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'Tell me the timing': Why films tend to become too long


The Talented Mr. Ripley: Anthony Minghella did not like Procrustes
Walter Murch Film-maker
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[The Talented Mr.] Ripley also was a long film. I think the first assembly of English Patient was four hours and ten minutes, Ripley was four hours and a half. Cold Mountain, the next Anthony Minghella, was five hours and ten minutes. So it was kind of what came along with working with Anthony on those three films, were first assemblies that were very long. So we had to confront the same issues of, how do we cut out two hours out of this film? And you do it by various techniques. Mentally, how I approach this is... My shorthand for these are the 'spaghetti sauce' method, and the 'Procrustean method'.

The spaghetti sauce method is a little bit like I was mentioning earlier, 'diet and exercise'. You simply run the film and you question everything. Does he really need to enter this scene, or can't we begin the scene with him already there? Do we really need him to leave the scene, or can we just leave it when he smashes his fist on the table, or whatever it is? Do we really need this scene? In fact, this scene in which he professes his ignorance of the crime, in fact, we already know this because of something that happened earlier. So if that scene hadn't been so effective, we would need the scene, but because that is effective, we don't need the scene, so take it out. Redundancy, you're trying to remove redundancies. Again, diet and exercise, but there's a limit to that.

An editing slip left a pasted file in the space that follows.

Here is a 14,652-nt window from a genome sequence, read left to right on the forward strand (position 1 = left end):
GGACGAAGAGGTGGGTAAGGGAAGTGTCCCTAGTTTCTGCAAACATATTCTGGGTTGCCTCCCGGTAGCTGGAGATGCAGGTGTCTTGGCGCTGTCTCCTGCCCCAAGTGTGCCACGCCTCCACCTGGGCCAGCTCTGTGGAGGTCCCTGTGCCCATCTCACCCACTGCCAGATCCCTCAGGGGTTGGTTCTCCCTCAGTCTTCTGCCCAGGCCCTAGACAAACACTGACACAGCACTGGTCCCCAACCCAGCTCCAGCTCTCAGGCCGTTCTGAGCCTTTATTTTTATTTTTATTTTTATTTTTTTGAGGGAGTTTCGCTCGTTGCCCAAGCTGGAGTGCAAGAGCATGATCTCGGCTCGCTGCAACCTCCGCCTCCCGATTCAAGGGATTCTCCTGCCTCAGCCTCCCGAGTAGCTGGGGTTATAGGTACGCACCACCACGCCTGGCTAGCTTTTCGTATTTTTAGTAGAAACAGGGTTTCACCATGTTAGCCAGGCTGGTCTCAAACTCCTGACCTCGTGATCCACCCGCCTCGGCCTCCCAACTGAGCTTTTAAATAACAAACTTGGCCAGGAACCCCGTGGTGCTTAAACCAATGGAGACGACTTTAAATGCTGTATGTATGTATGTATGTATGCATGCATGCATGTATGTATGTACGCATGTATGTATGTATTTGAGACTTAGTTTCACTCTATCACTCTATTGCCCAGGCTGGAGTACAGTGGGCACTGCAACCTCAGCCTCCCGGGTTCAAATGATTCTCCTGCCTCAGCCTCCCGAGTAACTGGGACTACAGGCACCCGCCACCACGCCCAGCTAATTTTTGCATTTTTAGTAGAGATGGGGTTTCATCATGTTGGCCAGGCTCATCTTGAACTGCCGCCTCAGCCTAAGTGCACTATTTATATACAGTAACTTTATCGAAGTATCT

And then you frequently have to recourse to this other method, which I call the Procrustean method, which is named after a character in Greek mythology. He lived, apparently, Procrustes, lived on the road from Athens to Sparta, and he had an inn, Procrustes' Inn. And anyone who travelled from Athens to Sparta had to stay at the inn. And he welcomed you into his inn, you went to sleep on an iron bed, and while you were asleep, he crept in. And if you were shorter than the bed, he stretched you to make sure you were as long as the bed. If you were longer than the bed, he would chop off the offending parts of it so you were shorter than the bed. In other words, everyone who came to the inn left the same size. And it was a myth that tried to explain, in mythological terms, why is everyone more or less the same height? Because maybe beforehand, there were people this tall, and people ten feet tall. How did we all get to be the same height? Well, because we all stayed at Procrustes' Inn. And so what you do in a Procrustean thing is say, film is now three hours long, I want it to be two and a half hours long. I am just going to go through and put it on the iron bedstead, and cut, cut, do brutal things to it. Rather than the spaghetti sauce method, which is you just put the film over a low heat and stir it with a wooden spoon, and allow things to gently evaporate out of it. So that's a gradual process. And you taste the film, so to speak, time to time. Okay, it's almost there, it's still a little... The sauce gets better as more water evaporates, whereas Procrustes is chop. And then you look at the film at this new length, knowing that you're going to look at a brutally compromised creature. And then you say, well, that was a good experience in the sense that we sat down and, two hours later, we got up. Now, that feels like a good length. What do we have to do to fix this so that it works, so that you chop and then repair, rather than slowly compress the length?